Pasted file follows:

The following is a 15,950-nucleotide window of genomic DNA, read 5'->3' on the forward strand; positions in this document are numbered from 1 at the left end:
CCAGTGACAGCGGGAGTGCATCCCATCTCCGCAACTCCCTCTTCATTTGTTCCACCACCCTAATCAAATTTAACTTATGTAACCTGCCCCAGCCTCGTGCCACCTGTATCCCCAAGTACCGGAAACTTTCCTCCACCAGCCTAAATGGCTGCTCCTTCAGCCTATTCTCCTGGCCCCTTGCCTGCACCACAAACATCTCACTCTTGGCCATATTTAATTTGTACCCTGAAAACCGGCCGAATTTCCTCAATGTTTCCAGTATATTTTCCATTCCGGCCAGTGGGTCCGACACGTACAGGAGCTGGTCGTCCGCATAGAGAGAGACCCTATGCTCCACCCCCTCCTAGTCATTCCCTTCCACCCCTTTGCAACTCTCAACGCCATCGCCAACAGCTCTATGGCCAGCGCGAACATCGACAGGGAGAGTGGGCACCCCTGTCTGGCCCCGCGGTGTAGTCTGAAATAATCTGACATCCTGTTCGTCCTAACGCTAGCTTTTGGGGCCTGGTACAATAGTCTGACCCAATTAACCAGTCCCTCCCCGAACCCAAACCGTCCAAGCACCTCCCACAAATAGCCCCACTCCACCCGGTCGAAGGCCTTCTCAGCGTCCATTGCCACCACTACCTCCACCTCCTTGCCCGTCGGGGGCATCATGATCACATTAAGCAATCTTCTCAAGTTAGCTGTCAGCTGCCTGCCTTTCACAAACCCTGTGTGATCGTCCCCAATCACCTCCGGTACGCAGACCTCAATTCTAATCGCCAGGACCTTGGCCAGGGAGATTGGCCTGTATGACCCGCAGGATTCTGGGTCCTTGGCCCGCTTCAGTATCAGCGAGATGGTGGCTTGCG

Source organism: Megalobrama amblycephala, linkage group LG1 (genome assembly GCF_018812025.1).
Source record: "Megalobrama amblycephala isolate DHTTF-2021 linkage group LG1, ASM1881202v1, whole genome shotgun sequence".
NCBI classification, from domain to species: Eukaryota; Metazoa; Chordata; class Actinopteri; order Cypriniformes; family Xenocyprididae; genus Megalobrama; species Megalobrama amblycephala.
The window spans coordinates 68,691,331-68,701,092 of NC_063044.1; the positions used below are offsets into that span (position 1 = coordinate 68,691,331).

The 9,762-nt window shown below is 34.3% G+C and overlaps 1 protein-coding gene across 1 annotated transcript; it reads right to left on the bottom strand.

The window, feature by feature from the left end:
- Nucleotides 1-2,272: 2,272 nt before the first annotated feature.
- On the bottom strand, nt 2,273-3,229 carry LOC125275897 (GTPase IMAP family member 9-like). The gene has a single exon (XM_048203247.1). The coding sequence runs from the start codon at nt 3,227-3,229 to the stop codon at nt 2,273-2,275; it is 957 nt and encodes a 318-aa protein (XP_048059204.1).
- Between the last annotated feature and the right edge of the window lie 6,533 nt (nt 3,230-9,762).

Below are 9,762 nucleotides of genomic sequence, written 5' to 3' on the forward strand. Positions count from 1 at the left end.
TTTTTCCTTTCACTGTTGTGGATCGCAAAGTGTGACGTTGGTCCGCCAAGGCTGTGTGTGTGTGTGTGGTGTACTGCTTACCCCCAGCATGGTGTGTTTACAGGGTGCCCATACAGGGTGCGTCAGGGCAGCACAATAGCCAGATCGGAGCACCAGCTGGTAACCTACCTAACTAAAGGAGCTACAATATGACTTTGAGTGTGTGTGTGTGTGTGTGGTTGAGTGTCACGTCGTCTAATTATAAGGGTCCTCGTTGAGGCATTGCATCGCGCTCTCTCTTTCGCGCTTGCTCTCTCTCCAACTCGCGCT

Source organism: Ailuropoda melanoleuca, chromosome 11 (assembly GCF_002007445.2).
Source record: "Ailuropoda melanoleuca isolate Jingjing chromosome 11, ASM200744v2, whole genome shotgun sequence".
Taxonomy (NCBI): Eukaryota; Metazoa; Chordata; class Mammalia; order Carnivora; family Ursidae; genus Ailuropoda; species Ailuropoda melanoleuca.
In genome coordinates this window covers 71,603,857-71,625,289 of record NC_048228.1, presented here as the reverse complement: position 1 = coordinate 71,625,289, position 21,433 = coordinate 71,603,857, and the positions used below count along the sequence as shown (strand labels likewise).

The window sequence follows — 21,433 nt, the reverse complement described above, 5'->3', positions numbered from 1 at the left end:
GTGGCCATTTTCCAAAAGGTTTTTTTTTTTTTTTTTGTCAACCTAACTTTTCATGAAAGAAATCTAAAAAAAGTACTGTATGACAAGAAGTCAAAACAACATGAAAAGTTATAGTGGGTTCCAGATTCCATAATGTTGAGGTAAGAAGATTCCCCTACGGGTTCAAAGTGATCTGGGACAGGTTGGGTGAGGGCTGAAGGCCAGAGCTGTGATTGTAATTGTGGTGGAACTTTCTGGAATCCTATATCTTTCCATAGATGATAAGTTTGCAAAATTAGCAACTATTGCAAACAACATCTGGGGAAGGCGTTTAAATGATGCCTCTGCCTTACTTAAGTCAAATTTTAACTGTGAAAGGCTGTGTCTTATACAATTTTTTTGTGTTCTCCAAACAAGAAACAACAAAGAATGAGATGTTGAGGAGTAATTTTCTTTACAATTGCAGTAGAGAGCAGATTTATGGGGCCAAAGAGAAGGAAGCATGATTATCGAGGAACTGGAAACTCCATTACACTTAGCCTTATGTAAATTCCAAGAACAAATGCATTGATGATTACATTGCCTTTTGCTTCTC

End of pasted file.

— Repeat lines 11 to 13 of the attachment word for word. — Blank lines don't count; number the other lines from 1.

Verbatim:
- Between the last annotated feature and the right edge of the window lie 6,533 nt (nt 3,230-9,762).

Below are 9,762 nucleotides of genomic sequence, written 5' to 3' on the forward strand. Positions count from 1 at the left end.
TTTTTCCTTTCACTGTTGTGGATCGCAAAGTGTGACGTTGGTCCGCCAAGGCTGTGTGTGTGTGTGTGGTGTACTGCTTACCCCCAGCATGGTGTGTTTACAGGGTGCCCATACAGGGTGCGTCAGGGCAGCACAATAGCCAGATCGGAGCACCAGCTGGTAACCTACCTAACTAAAGGAGCTACAATATGACTTTGAGTGTGTGTGTGTGTGTGTGGTTGAGTGTCACGTCGTCTAATTATAAGGGTCCTCGTTGAGGCATTGCATCGCGCTCTCTCTTTCGCGCTTGCTCTCTCTCCAACTCGCGCT